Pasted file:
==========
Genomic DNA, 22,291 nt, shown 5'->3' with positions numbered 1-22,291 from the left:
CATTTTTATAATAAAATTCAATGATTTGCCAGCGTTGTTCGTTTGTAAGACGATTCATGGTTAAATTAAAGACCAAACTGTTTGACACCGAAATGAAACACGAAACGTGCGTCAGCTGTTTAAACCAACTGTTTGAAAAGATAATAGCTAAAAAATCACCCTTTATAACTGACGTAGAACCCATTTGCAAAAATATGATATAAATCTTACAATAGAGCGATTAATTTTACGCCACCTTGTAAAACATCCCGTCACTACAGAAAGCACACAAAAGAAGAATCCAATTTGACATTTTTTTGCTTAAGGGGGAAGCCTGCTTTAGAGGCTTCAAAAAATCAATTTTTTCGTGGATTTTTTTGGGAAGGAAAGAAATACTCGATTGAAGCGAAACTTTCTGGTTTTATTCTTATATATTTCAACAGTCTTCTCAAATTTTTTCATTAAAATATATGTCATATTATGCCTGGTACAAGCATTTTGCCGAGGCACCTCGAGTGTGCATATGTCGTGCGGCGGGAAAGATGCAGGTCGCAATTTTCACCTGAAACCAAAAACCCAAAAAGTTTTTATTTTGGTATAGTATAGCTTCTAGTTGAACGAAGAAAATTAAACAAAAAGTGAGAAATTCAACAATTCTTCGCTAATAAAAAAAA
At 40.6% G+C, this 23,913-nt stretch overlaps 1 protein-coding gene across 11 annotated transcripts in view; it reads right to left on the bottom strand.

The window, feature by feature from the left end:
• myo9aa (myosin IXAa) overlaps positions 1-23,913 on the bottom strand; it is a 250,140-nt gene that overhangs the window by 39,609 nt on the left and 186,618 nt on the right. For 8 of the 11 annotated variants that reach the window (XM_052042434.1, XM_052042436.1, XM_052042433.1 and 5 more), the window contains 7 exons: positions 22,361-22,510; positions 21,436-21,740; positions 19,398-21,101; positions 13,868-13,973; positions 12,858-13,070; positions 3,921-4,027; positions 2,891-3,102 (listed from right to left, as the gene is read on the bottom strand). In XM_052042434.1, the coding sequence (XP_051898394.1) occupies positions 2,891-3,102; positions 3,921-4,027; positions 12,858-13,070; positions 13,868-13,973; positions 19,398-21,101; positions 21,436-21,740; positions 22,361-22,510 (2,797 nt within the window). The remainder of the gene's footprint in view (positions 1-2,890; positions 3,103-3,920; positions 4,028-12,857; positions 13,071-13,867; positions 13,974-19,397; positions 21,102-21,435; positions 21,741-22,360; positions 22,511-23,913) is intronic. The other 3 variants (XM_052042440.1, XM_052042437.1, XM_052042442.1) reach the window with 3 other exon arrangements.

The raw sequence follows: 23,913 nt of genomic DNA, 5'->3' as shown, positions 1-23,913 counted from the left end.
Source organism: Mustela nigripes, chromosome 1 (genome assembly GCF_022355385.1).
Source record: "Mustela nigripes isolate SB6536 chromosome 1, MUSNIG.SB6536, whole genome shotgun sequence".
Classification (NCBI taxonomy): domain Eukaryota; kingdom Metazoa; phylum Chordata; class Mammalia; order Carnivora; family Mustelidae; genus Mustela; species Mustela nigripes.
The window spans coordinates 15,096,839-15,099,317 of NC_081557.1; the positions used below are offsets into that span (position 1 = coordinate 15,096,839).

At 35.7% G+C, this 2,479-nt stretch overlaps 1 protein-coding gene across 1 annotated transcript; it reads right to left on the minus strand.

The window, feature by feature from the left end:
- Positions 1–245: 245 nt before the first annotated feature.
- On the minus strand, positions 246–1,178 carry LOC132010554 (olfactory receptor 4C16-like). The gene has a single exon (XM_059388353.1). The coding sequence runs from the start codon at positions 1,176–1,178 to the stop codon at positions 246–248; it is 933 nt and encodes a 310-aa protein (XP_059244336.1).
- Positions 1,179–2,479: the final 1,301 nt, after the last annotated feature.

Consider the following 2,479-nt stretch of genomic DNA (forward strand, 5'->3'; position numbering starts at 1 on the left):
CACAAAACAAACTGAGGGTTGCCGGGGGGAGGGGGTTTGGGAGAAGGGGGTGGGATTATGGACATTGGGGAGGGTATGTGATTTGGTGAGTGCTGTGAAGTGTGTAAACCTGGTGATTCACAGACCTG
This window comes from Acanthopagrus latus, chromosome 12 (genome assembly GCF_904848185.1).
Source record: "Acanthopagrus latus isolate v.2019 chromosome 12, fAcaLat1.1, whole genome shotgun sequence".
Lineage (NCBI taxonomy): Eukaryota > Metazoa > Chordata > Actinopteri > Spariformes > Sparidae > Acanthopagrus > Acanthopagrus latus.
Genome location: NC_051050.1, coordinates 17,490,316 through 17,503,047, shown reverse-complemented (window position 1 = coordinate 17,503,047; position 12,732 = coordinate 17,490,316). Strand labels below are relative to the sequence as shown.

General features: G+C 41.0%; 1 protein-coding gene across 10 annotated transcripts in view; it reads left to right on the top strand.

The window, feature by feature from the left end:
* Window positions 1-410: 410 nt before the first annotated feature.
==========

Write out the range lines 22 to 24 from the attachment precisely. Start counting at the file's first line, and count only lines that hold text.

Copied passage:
General features: G+C 41.0%; 1 protein-coding gene across 10 annotated transcripts in view; it reads left to right on the top strand.

The window, feature by feature from the left end:
* Window positions 1-410: 410 nt before the first annotated feature.